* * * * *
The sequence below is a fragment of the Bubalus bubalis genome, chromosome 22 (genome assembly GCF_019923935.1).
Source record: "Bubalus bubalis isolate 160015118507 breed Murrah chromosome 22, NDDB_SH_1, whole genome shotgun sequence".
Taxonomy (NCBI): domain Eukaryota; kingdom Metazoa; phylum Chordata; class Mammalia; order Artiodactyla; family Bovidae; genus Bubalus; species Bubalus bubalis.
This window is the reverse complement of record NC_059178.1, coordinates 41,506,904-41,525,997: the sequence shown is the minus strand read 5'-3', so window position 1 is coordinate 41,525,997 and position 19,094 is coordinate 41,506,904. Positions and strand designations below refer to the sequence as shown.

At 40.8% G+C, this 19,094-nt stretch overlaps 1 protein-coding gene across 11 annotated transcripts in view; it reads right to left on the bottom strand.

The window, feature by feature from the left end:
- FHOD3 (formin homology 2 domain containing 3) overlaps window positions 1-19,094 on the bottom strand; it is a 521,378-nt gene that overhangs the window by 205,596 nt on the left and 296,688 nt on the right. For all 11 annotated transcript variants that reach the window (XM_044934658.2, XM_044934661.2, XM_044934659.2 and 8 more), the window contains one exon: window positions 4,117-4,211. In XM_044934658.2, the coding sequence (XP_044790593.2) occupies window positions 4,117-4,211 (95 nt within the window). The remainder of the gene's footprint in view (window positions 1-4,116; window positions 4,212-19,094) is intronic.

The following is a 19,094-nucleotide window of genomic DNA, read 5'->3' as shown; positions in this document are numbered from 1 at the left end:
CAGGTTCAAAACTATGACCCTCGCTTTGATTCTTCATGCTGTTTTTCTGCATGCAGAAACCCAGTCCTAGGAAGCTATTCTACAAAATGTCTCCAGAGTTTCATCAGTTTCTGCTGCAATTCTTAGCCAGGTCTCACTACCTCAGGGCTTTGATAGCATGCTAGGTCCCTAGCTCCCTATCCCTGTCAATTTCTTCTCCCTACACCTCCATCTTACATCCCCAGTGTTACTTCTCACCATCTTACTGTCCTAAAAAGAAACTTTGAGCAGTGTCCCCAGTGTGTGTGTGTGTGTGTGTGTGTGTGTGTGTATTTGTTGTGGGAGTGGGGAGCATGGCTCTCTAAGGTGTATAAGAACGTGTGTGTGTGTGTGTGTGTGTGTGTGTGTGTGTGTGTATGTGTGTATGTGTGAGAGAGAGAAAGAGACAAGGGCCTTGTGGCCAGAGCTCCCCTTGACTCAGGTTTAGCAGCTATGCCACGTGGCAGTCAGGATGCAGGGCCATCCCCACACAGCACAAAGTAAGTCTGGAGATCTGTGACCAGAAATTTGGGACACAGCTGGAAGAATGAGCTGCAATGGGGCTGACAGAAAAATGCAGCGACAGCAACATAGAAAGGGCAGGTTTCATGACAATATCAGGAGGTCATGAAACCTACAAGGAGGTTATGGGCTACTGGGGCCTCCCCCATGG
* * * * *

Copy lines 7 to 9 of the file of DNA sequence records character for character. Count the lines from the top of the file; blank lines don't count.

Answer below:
- FHOD3 (formin homology 2 domain containing 3) overlaps window positions 1-19,094 on the bottom strand; it is a 521,378-nt gene that overhangs the window by 205,596 nt on the left and 296,688 nt on the right. For all 11 annotated transcript variants that reach the window (XM_044934658.2, XM_044934661.2, XM_044934659.2 and 8 more), the window contains one exon: window positions 4,117-4,211. In XM_044934658.2, the coding sequence (XP_044790593.2) occupies window positions 4,117-4,211 (95 nt within the window). The remainder of the gene's footprint in view (window positions 1-4,116; window positions 4,212-19,094) is intronic.

The following is a 19,094-nucleotide window of genomic DNA, read 5'->3' as shown; positions in this document are numbered from 1 at the left end:
CAGGTTCAAAACTATGACCCTCGCTTTGATTCTTCATGCTGTTTTTCTGCATGCAGAAACCCAGTCCTAGGAAGCTATTCTACAAAATGTCTCCAGAGTTTCATCAGTTTCTGCTGCAATTCTTAGCCAGGTCTCACTACCTCAGGGCTTTGATAGCATGCTAGGTCCCTAGCTCCCTATCCCTGTCAATTTCTTCTCCCTACACCTCCATCTTACATCCCCAGTGTTACTTCTCACCATCTTACTGTCCTAAAAAGAAACTTTGAGCAGTGTCCCCAGTGTGTGTGTGTGTGTGTGTGTGTGTGTGTGTATTTGTTGTGGGAGTGGGGAGCATGGCTCTCTAAGGTGTATAAGAACGTGTGTGTGTGTGTGTGTGTGTGTGTGTGTGTGTGTGTATGTGTGTATGTGTGAGAGAGAGAAAGAGACAAGGGCCTTGTGGCCAGAGCTCCCCTTGACTCAGGTTTAGCAGCTATGCCACGTGGCAGTCAGGATGCAGGGCCATCCCCACACAGCACAAAGTAAGTCTGGAGATCTGTGACCAGAAATTTGGGACACAGCTGGAAGAATGAGCTGCAATGGGGCTGACAGAAAAATGCAGCGACAGCAACATAGAAAGGGCAGGTTTCATGACAATATCAGGAGGTCATGAAACCTACAAGGAGGTTATGGGCTACTGGGGCCTCCCCCATGG